Introduction to R

Posted by Mike Birdgeneau

Category: Data

You've probably heard the buzz words: "Big Data" - this and Artificial Intelligence have become well known topics in the scientific / technology industries, promising to change our lives - mostly for the better. At first exposure, this sounds like something out of science fiction, bringing up movies like 'I, Robot', 'Terminator', and '2001: A Space Odessy'. Although we're well on our way to realizing the technology behind some of these concepts, at a basic level, this stuff is relatively easily understood.

I'm going to start with the basics of data wrangling using 'R' and 'R-Studio', then slowly progress to some of the more advanced topics, such as machine learning, and application of these concepts to real-world problems.

Getting Started

Before we begin, you'll need to download and install the free software we're going to use!

  1. R - Download and Install R (base) for your OS.
  2. R-Studio (Desktop) - Downlaod and install R-Studio (after installation of base R is complete).

Once this is done, launch R-Studio and you'll be up and running.

Welcome to the R 'ecosystem'

At some point, I'll add more info about the history of R, but for now, suffice to say it's a high-level statistical programming language, that is free and open source. It is widely used for statistical and data analysis in academia, as well as industry.

There is a large number of users, so searching Stack Overflow to help solve similar problems will often yield good results. Furthermore, there is a large number of packages which have been contributed by the R community, meaning that there's a good chance that someone has developed a package or function to help you with your analysis.

Useful Packages to Get Started

Here are a few packages that I couldn't work without:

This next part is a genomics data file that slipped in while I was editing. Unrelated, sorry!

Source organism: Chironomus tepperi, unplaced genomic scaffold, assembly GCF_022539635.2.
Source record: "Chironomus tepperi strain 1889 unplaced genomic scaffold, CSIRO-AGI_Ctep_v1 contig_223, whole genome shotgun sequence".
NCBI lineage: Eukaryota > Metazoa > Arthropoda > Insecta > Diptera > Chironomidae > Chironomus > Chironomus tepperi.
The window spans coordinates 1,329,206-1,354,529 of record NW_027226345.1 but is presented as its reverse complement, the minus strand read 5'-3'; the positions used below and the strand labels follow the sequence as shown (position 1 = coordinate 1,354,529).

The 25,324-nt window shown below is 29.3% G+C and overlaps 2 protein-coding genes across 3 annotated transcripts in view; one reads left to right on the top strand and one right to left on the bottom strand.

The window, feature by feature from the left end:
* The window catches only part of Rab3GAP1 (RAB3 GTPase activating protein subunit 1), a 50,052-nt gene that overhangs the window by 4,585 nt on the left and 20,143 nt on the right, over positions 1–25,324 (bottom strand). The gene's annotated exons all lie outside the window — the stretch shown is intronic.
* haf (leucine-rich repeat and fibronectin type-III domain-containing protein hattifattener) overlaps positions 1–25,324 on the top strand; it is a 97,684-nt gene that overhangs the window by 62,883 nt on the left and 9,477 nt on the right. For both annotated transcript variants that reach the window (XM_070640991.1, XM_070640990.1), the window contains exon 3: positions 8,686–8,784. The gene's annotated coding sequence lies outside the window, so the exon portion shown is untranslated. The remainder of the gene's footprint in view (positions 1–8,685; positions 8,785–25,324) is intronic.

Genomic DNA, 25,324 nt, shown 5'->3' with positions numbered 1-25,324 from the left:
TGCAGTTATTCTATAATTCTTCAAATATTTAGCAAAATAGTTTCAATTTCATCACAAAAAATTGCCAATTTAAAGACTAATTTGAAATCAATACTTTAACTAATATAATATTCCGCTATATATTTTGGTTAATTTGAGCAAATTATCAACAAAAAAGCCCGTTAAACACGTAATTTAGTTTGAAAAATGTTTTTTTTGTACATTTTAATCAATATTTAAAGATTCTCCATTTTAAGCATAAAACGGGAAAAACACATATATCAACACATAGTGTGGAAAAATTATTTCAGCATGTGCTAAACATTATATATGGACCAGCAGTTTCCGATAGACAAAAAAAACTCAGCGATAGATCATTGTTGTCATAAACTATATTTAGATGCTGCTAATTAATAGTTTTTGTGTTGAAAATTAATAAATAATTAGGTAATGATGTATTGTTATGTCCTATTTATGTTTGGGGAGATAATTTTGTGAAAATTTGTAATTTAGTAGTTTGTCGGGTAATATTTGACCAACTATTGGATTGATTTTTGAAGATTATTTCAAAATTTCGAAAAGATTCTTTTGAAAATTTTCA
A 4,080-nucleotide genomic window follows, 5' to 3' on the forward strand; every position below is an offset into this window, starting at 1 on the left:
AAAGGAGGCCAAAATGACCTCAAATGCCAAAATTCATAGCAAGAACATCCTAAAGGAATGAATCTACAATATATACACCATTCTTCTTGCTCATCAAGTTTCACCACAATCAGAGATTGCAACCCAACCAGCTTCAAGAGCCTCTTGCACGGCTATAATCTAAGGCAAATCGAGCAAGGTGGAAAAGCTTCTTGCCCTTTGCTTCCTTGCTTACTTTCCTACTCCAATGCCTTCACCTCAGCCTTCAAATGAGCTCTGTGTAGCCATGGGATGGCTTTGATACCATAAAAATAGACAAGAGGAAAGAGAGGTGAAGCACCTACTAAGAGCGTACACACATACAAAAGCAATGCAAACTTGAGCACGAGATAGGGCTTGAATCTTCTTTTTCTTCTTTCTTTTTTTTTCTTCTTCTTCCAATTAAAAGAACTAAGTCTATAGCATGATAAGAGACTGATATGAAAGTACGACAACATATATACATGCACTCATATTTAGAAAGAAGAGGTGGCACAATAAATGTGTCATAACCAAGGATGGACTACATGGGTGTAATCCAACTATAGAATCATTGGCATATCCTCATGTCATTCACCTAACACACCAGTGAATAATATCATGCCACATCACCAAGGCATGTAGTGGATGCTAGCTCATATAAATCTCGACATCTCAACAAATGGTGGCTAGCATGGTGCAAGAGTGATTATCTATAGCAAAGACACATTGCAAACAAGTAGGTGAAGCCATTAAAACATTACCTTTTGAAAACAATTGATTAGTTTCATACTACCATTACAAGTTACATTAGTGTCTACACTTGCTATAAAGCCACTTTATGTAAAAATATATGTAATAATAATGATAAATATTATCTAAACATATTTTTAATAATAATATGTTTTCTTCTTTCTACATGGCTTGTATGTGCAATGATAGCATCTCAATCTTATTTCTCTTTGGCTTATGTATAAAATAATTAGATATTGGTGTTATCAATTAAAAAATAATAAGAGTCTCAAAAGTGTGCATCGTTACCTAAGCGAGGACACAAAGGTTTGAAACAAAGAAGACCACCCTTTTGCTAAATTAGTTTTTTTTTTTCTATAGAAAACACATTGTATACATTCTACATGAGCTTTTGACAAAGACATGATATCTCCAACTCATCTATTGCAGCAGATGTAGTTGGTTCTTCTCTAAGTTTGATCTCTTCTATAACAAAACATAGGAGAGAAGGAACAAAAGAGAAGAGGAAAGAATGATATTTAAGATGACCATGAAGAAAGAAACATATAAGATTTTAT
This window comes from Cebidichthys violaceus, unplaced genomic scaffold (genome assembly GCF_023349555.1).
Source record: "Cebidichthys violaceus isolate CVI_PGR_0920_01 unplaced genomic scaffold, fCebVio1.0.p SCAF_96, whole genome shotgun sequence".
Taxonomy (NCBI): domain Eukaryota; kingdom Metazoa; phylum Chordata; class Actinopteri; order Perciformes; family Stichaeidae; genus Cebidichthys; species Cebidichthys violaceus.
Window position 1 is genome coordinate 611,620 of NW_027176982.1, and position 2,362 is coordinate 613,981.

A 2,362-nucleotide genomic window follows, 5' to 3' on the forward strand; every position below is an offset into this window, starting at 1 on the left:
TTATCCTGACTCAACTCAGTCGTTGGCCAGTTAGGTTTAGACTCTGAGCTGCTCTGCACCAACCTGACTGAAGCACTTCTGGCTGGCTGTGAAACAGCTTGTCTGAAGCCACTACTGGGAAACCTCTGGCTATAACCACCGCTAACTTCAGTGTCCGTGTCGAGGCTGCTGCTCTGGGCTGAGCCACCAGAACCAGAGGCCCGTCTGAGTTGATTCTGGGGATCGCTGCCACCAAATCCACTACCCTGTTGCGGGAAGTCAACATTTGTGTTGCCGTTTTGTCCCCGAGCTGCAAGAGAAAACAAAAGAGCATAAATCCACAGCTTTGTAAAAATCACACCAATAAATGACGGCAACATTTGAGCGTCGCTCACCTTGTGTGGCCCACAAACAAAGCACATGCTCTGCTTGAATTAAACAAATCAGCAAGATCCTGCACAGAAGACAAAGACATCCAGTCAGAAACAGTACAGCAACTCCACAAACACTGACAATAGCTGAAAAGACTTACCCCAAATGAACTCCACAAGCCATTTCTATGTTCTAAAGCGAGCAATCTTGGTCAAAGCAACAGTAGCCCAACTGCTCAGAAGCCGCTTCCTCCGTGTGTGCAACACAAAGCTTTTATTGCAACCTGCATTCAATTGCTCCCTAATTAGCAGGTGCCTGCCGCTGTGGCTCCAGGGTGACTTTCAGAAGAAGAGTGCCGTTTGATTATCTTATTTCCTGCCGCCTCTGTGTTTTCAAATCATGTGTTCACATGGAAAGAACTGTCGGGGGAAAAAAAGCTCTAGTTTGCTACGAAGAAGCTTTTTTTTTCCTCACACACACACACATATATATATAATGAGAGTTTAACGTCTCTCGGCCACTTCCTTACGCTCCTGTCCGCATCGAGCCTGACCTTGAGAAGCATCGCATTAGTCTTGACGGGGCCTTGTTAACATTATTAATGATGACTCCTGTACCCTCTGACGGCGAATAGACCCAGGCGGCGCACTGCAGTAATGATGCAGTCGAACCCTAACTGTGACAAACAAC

• ggplot2: A very powerful & flexible plotting package.
  • data.table: A powerful extension of the data.frame. This one is definitely worth learning for significant performance gains and easy data manipulation.
  • ProjectTemplate: A package for creating a nice hierarchy for organizing your projects.

I use the first two extensively; however, from there it largely depends on the analysis I'm trying to perform.

To install packages, you can type the following at the R console:


or, for a list of packages:


That last one would look awfully unfamiliar for those of you used to Python, C, or most other programming languages. There are a series of apply functions in R which are used to loop over values in a vector and perform a specified function.

Good Resources has some great reference documents, including exapmles, and a quick reference card. A site that pulls R news and blog posts by >500 R users and bloggers across the internet. Some other things to consider when using R for analysis is version control and tracking. Try checking out Git and Github or Atlassian’s BitBucket (which also supports Git).

Keep in mind the help files within R often include examples, demos, vignettes, and package manuals. All of these things can be very helpful when learning to use R.

I'm going to leave it there for now, but I'll be adding to this post in the near future.


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